New Scottish Government Gaelic Bill - at last
10/10/03, by Davyth Hicks
Scottish Gaelic is to get, at last, the legislation that language campaigners have demanded for decades. Today Jack McConnell the Scottish leader announced the launch of the Bill at the annual Mod, the annual Gaelic gathering, this year in Oban. However, language activists see it as falling far short of what is needed to kickstart Gaelic regeneration.
First Minister McConnell will start the consultation process for the bill which will provide ‘secure status’ for the language. He said that: ‘We want to secure the place of Gaelic as a living part of Scottish life, to promote the language’s everyday use and increase the appreciation of its place and value'.
The key provisions of the Bill are: the recognition in legislation of Gaelic as a language of Scotland; establishing the Gaelic development body, Bòrd na Gàidhlig, on a statutory basis to promote the use and understanding of Gaelic ; requiring Bòrd na Gàidhlig to prepare a National Gaelic Language Plan for approval by Scottish Ministers and to require public bodies in Scotland to consider the need for a Gaelic language plan in relation to the services they offer.
Bòrd na Gàidhlig (Gaelic Language Board) chairman Duncan Ferguson, warmly welcomed the draft bill describing how the Bòrd would benefit from its new powers. The new duties on all public bodies in Scotland to consider Gaelic language plans for their services, when taken together with the guidelines we will issue on how to exercise those duties, gives a clear route to providing more opportunities to use Gaelic in everyday situations’.
Peter Peacock, Minister for Education and responsible for Gaelic, said on BBC Radio Scotland that he wanted ‘to see Gaelic not just survive but thrive. I want to see more Gaelic speakers in Scotland and we are beginning to see signs of that already'.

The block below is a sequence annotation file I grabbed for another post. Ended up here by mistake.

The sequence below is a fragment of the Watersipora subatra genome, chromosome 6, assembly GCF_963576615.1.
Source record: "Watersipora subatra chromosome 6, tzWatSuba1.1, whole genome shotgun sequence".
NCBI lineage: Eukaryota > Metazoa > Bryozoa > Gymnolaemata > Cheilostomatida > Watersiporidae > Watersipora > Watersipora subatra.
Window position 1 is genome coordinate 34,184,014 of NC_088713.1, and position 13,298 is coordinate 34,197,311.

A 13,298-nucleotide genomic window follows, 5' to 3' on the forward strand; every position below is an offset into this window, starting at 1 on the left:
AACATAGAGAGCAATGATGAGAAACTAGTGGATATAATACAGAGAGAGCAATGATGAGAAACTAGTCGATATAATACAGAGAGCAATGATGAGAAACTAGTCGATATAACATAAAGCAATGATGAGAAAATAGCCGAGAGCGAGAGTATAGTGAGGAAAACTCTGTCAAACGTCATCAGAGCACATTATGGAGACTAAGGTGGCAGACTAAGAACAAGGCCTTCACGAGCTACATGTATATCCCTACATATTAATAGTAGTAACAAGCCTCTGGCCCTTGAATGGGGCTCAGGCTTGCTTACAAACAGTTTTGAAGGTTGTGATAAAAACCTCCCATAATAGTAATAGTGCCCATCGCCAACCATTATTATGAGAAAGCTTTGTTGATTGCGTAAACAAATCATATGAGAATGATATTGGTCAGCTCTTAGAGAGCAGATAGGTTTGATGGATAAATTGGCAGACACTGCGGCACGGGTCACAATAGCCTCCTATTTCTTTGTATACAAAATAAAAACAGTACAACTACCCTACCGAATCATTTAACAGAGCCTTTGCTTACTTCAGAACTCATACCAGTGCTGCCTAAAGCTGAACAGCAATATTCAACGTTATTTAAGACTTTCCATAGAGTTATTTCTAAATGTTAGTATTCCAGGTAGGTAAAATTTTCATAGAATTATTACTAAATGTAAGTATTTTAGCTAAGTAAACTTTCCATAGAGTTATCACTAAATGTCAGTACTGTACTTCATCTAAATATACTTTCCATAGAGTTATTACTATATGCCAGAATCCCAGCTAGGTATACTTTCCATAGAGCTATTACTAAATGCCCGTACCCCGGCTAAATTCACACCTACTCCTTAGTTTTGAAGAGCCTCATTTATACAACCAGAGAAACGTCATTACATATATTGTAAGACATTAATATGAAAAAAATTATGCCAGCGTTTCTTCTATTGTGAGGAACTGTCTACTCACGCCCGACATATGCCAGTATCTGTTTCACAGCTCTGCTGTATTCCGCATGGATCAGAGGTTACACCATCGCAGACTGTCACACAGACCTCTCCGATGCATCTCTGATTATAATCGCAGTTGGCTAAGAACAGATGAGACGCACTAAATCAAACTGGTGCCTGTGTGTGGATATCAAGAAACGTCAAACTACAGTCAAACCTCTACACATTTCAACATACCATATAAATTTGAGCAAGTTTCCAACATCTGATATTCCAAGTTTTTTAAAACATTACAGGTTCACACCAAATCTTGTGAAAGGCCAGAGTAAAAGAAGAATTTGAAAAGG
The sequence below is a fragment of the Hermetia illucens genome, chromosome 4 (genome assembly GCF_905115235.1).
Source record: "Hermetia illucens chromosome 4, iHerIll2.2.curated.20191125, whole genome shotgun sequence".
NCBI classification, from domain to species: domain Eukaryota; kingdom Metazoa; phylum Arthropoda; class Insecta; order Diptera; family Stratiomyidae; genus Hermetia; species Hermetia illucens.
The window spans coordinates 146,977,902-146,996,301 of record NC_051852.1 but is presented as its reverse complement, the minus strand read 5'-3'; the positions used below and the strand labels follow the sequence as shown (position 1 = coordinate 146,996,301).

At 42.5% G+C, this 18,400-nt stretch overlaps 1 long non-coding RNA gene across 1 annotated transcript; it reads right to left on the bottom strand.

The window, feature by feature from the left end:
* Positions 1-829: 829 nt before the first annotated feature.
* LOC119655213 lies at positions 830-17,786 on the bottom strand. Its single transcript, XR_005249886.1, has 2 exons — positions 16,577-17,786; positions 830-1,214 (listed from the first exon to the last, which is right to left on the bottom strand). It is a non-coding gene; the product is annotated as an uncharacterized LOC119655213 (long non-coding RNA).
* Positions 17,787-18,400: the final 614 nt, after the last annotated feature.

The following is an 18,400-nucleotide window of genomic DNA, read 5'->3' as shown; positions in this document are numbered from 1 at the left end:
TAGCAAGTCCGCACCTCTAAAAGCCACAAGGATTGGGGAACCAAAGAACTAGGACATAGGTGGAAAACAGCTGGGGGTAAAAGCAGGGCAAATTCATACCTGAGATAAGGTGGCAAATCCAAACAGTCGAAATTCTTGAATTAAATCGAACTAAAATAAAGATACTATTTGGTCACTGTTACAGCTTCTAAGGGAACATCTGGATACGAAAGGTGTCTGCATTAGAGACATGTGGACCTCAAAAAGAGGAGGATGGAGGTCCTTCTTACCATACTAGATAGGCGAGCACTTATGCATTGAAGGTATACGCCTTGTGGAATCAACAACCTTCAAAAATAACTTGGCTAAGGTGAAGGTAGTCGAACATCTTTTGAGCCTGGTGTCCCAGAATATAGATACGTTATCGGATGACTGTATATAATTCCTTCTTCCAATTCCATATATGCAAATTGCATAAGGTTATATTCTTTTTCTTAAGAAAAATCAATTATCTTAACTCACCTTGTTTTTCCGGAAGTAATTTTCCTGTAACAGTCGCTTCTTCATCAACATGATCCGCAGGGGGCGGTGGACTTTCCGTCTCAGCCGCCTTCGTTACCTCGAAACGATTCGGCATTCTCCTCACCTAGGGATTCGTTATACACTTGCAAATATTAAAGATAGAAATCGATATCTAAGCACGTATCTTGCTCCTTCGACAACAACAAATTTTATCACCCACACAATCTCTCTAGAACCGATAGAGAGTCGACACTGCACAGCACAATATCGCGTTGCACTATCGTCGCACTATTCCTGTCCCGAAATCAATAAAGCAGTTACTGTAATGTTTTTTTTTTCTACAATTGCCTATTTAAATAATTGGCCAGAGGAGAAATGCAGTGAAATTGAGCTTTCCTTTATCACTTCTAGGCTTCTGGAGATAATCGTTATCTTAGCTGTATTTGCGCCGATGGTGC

The Scottish Government is also set to review and modernise the national guidelines for Gaelic for those aged five to 14, in order to tailor them to the needs of language development in Gaelic medium education and to ensure they remain relevant for the 21st century.
However, Gaelic activists point to weaknesses in the draft bill. Speaking to Eurolang, Dr Wilson McLeod, lecturer in Celtic at the University of Edinburgh, described the draft bill as ‘exceptionally weak, it doesn’t bear any comparison to language legislation we know from other European countries. It doesn’t look like 21st century language legislation'.
Dr McLeod drew attention to specific faults such as the lack of any principle of equality of Gaelic with English as found in the Welsh Language Act. ‘It doesn’t mention linguistic rights, there’s nothing about Gaelic medium education and it doesn’t give the Gaelic Language Board any powers over public bodies to make Gaelic language plans. There’s also nothing about the use of Gaelic in the legal system’.
However, he said: ‘Its going to have a benefit, if we look at the effect that the Welsh Language Act has had on Wales bilingualism now has an official ethos, it changed the landscape, it changed the linguistic culture, the draft bill is welcome but its not really the kickstart that Gaelic, in the bad situation that its in, needed’.
Rob Dunbar, a specialist in language legislation from the Department of Law, University of Glasgow, added that: ‘It falls far short of Commun na Gàidhlig’s proposals and far short of what was found in the Welsh Language Act and is weaker than Mike Russell’s Bill [from last year] in that it does not give the Gaelic Language Board the power to require local councils to make Gaelic language plans'.
The consultation process will continue until January 9th 2004. (EL)